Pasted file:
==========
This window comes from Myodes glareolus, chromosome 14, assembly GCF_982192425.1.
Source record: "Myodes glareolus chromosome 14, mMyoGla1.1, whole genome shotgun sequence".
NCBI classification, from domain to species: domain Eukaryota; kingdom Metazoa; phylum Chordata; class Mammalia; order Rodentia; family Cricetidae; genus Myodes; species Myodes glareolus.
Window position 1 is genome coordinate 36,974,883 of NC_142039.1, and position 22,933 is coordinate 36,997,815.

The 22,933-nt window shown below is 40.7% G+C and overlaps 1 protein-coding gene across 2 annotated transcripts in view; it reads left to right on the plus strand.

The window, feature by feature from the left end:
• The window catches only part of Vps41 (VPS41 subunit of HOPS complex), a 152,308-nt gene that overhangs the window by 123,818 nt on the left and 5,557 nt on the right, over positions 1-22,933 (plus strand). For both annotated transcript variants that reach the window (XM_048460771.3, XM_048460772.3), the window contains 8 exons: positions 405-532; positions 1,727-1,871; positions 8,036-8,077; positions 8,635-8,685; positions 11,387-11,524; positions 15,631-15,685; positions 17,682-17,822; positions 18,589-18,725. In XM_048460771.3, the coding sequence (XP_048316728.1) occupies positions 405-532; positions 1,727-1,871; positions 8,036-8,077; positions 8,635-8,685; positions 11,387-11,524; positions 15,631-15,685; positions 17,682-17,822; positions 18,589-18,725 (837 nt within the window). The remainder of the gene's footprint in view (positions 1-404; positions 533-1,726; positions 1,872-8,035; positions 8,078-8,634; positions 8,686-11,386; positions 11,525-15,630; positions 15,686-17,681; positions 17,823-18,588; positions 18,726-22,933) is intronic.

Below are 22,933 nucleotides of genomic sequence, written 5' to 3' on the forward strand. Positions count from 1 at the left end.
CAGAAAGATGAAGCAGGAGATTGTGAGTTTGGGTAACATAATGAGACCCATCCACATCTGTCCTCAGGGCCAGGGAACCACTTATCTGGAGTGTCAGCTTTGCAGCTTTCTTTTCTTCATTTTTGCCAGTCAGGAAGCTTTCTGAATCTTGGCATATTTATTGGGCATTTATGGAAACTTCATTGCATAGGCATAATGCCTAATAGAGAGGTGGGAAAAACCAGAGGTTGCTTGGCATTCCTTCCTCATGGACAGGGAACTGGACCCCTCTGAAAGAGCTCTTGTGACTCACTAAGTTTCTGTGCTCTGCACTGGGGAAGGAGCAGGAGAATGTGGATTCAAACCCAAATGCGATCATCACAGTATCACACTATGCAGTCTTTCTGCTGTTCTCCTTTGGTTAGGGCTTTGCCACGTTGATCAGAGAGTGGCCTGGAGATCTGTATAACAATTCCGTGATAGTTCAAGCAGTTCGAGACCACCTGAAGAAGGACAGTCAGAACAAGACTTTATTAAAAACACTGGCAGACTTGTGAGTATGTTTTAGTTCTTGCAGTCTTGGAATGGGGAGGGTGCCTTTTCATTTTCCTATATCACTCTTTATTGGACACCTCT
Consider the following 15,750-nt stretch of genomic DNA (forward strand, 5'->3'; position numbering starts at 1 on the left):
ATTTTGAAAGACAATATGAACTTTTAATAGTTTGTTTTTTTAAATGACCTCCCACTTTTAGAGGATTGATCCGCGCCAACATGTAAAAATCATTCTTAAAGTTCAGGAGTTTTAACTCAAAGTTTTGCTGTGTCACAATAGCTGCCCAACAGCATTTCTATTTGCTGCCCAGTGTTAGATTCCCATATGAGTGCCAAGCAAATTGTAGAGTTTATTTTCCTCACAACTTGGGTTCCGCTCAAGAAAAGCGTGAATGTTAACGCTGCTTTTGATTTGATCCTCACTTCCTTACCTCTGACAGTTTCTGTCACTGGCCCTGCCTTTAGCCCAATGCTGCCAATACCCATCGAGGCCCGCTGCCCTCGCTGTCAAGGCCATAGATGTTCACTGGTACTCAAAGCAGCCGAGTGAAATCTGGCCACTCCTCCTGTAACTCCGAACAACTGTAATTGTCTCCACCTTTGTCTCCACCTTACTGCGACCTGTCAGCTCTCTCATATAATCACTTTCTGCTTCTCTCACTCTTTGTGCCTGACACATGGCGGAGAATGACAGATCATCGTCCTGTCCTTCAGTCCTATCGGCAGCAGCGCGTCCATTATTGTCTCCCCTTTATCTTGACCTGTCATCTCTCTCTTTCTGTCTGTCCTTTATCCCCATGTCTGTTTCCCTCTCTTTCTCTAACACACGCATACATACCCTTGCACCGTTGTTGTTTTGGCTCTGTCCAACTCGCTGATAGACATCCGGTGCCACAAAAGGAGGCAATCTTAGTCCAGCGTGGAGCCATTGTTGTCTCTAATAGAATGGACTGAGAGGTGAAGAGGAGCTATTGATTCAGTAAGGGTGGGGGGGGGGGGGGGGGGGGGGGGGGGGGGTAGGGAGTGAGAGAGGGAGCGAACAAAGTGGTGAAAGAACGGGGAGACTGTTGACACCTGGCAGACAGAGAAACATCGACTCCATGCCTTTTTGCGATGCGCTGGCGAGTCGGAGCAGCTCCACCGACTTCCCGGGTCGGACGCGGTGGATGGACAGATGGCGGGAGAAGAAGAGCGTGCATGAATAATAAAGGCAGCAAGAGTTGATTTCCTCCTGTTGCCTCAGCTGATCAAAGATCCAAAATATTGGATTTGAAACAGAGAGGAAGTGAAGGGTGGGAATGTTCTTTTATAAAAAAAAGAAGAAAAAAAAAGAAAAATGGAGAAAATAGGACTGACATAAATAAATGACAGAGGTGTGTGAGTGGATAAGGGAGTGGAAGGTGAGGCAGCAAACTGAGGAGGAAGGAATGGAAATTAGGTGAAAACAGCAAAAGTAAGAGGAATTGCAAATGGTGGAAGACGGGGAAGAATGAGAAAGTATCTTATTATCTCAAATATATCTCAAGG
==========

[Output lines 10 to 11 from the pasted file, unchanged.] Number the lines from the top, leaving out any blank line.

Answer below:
Consider the following 15,750-nt stretch of genomic DNA (forward strand, 5'->3'; position numbering starts at 1 on the left):
ATTTTGAAAGACAATATGAACTTTTAATAGTTTGTTTTTTTAAATGACCTCCCACTTTTAGAGGATTGATCCGCGCCAACATGTAAAAATCATTCTTAAAGTTCAGGAGTTTTAACTCAAAGTTTTGCTGTGTCACAATAGCTGCCCAACAGCATTTCTATTTGCTGCCCAGTGTTAGATTCCCATATGAGTGCCAAGCAAATTGTAGAGTTTATTTTCCTCACAACTTGGGTTCCGCTCAAGAAAAGCGTGAATGTTAACGCTGCTTTTGATTTGATCCTCACTTCCTTACCTCTGACAGTTTCTGTCACTGGCCCTGCCTTTAGCCCAATGCTGCCAATACCCATCGAGGCCCGCTGCCCTCGCTGTCAAGGCCATAGATGTTCACTGGTACTCAAAGCAGCCGAGTGAAATCTGGCCACTCCTCCTGTAACTCCGAACAACTGTAATTGTCTCCACCTTTGTCTCCACCTTACTGCGACCTGTCAGCTCTCTCATATAATCACTTTCTGCTTCTCTCACTCTTTGTGCCTGACACATGGCGGAGAATGACAGATCATCGTCCTGTCCTTCAGTCCTATCGGCAGCAGCGCGTCCATTATTGTCTCCCCTTTATCTTGACCTGTCATCTCTCTCTTTCTGTCTGTCCTTTATCCCCATGTCTGTTTCCCTCTCTTTCTCTAACACACGCATACATACCCTTGCACCGTTGTTGTTTTGGCTCTGTCCAACTCGCTGATAGACATCCGGTGCCACAAAAGGAGGCAATCTTAGTCCAGCGTGGAGCCATTGTTGTCTCTAATAGAATGGACTGAGAGGTGAAGAGGAGCTATTGATTCAGTAAGGGTGGGGGGGGGGGGGGGGGGGGGGGGGGGGGGTAGGGAGTGAGAGAGGGAGCGAACAAAGTGGTGAAAGAACGGGGAGACTGTTGACACCTGGCAGACAGAGAAACATCGACTCCATGCCTTTTTGCGATGCGCTGGCGAGTCGGAGCAGCTCCACCGACTTCCCGGGTCGGACGCGGTGGATGGACAGATGGCGGGAGAAGAAGAGCGTGCATGAATAATAAAGGCAGCAAGAGTTGATTTCCTCCTGTTGCCTCAGCTGATCAAAGATCCAAAATATTGGATTTGAAACAGAGAGGAAGTGAAGGGTGGGAATGTTCTTTTATAAAAAAAAGAAGAAAAAAAAAGAAAAATGGAGAAAATAGGACTGACATAAATAAATGACAGAGGTGTGTGAGTGGATAAGGGAGTGGAAGGTGAGGCAGCAAACTGAGGAGGAAGGAATGGAAATTAGGTGAAAACAGCAAAAGTAAGAGGAATTGCAAATGGTGGAAGACGGGGAAGAATGAGAAAGTATCTTATTATCTCAAATATATCTCAAGG